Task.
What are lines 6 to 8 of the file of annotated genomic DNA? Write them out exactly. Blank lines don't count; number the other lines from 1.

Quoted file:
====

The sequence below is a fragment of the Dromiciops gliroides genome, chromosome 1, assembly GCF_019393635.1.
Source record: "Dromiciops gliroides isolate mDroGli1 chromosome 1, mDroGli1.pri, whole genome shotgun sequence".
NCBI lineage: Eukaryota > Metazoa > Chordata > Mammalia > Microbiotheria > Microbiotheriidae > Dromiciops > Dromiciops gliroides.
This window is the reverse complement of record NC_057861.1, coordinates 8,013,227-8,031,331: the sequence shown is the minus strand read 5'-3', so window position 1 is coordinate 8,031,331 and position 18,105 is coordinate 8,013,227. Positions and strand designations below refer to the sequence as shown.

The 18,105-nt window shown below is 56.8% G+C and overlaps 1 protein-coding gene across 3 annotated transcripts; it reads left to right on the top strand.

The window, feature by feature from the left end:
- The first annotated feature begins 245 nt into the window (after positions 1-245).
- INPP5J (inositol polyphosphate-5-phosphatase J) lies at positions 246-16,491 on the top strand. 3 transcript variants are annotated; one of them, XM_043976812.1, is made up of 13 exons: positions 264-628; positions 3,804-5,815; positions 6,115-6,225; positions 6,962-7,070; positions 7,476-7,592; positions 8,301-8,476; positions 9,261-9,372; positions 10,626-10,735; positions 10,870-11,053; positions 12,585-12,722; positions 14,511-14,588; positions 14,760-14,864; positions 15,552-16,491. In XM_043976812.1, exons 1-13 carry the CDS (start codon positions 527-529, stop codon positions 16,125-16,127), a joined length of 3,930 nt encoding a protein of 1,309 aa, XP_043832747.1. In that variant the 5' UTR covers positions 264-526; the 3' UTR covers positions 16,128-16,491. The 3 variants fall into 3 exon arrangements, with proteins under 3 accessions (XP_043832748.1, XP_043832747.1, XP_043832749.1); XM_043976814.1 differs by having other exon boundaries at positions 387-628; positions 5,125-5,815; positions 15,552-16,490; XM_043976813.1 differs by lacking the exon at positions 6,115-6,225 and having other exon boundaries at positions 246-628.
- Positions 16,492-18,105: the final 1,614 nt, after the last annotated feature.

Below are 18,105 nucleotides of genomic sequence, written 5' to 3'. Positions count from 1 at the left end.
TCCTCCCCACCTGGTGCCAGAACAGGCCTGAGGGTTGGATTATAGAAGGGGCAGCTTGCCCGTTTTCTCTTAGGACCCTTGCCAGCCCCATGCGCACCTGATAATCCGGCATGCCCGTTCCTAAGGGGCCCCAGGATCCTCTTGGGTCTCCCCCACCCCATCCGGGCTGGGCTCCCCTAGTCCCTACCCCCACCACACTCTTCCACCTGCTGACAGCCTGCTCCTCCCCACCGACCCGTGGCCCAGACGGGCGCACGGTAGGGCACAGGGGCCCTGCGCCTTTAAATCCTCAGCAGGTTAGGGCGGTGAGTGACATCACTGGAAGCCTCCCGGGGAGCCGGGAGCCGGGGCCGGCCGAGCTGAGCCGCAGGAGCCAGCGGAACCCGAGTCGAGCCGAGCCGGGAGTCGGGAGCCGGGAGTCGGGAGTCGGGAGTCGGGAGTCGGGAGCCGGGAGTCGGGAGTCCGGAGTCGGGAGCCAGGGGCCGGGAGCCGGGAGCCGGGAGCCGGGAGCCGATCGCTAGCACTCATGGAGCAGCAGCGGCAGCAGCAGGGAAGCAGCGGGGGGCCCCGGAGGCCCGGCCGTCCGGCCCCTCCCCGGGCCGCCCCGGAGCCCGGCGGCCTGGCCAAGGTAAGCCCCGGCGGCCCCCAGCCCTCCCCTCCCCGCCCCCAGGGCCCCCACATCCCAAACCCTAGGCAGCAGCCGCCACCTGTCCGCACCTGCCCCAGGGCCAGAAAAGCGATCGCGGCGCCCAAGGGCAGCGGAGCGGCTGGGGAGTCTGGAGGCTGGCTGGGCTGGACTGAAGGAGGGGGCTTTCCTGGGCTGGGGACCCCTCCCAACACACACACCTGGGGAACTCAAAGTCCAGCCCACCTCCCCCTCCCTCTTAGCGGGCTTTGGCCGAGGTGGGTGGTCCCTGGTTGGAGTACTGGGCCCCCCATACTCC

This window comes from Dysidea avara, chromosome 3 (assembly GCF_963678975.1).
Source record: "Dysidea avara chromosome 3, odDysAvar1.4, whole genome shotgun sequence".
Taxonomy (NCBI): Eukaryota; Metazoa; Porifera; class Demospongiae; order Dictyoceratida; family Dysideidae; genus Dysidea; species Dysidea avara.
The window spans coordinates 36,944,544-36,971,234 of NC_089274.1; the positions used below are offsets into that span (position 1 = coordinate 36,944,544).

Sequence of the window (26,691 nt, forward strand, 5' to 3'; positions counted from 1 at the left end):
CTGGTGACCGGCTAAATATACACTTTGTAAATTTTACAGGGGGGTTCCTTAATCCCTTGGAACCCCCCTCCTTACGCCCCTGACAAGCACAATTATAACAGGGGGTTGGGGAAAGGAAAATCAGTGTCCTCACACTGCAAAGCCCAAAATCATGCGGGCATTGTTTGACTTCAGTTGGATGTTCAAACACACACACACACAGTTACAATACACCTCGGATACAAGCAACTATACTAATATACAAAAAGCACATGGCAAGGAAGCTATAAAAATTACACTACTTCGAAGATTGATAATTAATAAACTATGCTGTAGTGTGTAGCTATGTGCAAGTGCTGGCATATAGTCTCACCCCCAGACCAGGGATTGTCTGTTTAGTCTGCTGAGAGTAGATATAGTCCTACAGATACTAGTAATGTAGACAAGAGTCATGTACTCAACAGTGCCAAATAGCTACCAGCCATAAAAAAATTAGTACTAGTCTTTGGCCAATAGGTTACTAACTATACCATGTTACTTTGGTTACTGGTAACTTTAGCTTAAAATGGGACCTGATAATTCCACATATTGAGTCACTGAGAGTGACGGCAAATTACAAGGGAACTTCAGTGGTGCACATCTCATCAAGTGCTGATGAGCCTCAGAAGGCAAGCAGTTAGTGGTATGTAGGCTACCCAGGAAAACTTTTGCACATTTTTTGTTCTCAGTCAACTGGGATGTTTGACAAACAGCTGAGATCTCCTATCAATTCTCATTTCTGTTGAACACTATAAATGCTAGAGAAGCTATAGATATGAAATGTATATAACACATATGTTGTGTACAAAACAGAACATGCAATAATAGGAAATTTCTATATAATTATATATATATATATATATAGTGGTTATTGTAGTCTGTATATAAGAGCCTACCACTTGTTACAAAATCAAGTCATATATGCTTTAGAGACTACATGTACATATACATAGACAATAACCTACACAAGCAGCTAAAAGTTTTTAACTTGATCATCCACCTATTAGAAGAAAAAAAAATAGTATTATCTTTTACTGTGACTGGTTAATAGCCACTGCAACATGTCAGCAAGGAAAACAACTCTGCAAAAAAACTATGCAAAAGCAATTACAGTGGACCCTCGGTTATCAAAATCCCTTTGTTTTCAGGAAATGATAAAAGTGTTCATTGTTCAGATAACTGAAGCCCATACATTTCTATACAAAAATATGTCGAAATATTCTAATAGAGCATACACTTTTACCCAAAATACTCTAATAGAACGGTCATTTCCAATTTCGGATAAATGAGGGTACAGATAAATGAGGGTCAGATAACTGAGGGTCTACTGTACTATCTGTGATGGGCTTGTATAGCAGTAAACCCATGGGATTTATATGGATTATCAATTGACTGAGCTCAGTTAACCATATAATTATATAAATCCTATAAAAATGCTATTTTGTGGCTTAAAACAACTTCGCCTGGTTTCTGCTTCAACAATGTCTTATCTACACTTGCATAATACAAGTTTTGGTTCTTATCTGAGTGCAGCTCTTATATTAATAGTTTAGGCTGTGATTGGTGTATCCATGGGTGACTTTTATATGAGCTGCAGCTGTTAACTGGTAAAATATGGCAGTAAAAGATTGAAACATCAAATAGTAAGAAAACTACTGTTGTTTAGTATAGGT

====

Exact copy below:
The window, feature by feature from the left end:
- The first annotated feature begins 245 nt into the window (after positions 1-245).
- INPP5J (inositol polyphosphate-5-phosphatase J) lies at positions 246-16,491 on the top strand. 3 transcript variants are annotated; one of them, XM_043976812.1, is made up of 13 exons: positions 264-628; positions 3,804-5,815; positions 6,115-6,225; positions 6,962-7,070; positions 7,476-7,592; positions 8,301-8,476; positions 9,261-9,372; positions 10,626-10,735; positions 10,870-11,053; positions 12,585-12,722; positions 14,511-14,588; positions 14,760-14,864; positions 15,552-16,491. In XM_043976812.1, exons 1-13 carry the CDS (start codon positions 527-529, stop codon positions 16,125-16,127), a joined length of 3,930 nt encoding a protein of 1,309 aa, XP_043832747.1. In that variant the 5' UTR covers positions 264-526; the 3' UTR covers positions 16,128-16,491. The 3 variants fall into 3 exon arrangements, with proteins under 3 accessions (XP_043832748.1, XP_043832747.1, XP_043832749.1); XM_043976814.1 differs by having other exon boundaries at positions 387-628; positions 5,125-5,815; positions 15,552-16,490; XM_043976813.1 differs by lacking the exon at positions 6,115-6,225 and having other exon boundaries at positions 246-628.